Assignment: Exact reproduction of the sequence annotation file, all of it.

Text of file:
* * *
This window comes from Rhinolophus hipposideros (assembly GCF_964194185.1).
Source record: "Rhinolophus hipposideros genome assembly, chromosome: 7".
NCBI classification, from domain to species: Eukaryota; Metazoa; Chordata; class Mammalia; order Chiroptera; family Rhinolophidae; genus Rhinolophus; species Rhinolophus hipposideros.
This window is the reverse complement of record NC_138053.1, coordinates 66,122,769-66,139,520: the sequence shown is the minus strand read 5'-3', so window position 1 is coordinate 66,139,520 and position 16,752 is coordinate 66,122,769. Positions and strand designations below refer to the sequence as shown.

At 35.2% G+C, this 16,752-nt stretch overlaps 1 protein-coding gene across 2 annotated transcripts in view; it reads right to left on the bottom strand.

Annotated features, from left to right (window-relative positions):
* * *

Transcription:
This window comes from Rhinolophus hipposideros (assembly GCF_964194185.1).
Source record: "Rhinolophus hipposideros genome assembly, chromosome: 7".
NCBI classification, from domain to species: Eukaryota; Metazoa; Chordata; class Mammalia; order Chiroptera; family Rhinolophidae; genus Rhinolophus; species Rhinolophus hipposideros.
This window is the reverse complement of record NC_138053.1, coordinates 66,122,769-66,139,520: the sequence shown is the minus strand read 5'-3', so window position 1 is coordinate 66,139,520 and position 16,752 is coordinate 66,122,769. Positions and strand designations below refer to the sequence as shown.

At 35.2% G+C, this 16,752-nt stretch overlaps 1 protein-coding gene across 2 annotated transcripts in view; it reads right to left on the bottom strand.

Annotated features, from left to right (window-relative positions):